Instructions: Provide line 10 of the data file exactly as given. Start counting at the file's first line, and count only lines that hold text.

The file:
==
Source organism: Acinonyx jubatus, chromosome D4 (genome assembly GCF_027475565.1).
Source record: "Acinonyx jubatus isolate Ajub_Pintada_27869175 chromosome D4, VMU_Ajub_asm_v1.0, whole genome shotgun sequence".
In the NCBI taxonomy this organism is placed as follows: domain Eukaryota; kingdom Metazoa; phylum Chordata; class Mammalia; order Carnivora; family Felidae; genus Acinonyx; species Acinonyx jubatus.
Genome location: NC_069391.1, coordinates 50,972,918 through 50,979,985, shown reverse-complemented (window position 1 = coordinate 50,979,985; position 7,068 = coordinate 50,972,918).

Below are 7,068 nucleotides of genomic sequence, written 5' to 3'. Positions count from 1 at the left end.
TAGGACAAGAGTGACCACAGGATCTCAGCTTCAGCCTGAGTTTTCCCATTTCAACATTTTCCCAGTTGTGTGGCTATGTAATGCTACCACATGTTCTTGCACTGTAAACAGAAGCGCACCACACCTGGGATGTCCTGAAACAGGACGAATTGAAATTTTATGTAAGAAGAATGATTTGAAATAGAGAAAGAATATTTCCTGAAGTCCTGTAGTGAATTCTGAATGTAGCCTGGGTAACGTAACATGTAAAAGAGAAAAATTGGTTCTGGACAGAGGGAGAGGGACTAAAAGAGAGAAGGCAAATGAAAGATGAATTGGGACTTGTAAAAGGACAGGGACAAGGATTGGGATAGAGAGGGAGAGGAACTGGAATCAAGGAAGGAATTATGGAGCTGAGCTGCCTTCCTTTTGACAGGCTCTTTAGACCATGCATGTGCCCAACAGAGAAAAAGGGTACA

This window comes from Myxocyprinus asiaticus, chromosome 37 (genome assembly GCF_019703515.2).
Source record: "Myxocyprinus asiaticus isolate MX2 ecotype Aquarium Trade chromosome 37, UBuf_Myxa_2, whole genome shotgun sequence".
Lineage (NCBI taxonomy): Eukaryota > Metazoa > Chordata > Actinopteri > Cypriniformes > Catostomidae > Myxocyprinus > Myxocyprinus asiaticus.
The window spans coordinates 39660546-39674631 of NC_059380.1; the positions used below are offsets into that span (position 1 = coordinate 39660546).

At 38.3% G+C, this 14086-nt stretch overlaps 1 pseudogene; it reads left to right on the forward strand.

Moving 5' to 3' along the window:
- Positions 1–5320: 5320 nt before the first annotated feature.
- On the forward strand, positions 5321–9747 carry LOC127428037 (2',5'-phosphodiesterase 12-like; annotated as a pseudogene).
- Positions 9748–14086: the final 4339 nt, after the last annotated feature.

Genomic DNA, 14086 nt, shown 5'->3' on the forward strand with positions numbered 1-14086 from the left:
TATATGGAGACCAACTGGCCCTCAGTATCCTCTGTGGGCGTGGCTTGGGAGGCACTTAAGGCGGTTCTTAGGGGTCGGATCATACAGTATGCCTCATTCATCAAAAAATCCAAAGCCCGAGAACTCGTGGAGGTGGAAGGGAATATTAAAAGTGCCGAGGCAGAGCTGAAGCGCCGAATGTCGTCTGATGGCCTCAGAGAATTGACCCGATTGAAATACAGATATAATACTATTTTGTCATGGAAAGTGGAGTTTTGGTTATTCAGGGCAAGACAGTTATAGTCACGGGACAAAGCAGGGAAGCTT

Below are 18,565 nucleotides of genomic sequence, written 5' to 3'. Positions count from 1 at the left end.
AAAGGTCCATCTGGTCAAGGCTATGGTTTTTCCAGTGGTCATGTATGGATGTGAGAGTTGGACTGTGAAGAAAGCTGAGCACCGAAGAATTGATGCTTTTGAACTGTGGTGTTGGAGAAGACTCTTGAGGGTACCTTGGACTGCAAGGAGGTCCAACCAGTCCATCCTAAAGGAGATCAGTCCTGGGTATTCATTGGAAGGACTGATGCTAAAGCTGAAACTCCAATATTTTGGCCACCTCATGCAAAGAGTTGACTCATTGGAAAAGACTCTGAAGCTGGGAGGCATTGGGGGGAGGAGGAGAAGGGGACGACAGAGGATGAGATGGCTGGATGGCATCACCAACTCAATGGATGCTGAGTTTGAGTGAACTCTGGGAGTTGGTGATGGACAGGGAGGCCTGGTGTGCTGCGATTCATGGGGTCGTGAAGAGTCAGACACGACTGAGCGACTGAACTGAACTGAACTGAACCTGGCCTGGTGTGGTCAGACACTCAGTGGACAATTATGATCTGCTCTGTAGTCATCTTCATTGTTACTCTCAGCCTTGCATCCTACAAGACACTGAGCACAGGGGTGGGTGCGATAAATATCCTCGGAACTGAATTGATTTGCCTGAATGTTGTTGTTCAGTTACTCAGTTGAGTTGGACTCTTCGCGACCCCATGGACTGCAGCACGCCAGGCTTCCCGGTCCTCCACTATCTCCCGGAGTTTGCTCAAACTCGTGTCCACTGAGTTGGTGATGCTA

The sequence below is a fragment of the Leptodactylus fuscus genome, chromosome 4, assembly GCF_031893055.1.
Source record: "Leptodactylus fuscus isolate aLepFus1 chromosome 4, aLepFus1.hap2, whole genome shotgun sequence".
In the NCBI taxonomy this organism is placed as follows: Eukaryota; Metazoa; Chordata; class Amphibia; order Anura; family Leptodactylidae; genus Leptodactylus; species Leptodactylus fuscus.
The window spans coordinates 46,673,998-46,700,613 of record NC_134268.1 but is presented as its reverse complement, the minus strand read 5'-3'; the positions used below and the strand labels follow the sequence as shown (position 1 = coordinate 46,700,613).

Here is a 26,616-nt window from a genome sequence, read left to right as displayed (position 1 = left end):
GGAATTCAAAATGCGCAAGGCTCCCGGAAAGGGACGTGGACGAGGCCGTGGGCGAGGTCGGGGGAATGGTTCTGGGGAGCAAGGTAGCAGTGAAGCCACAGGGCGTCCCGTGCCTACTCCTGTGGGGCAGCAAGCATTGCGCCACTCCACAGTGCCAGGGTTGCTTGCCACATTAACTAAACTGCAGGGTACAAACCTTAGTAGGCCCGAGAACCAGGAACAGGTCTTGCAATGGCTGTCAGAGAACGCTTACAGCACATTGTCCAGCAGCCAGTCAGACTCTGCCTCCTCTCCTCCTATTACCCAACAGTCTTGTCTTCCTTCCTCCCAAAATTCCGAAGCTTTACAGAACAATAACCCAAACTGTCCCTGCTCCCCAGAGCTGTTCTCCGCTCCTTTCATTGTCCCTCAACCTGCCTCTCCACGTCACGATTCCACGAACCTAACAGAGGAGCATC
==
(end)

The window spans coordinates 39660546-39674631 of NC_059380.1; the positions used below are offsets into that span (position 1 = coordinate 39660546).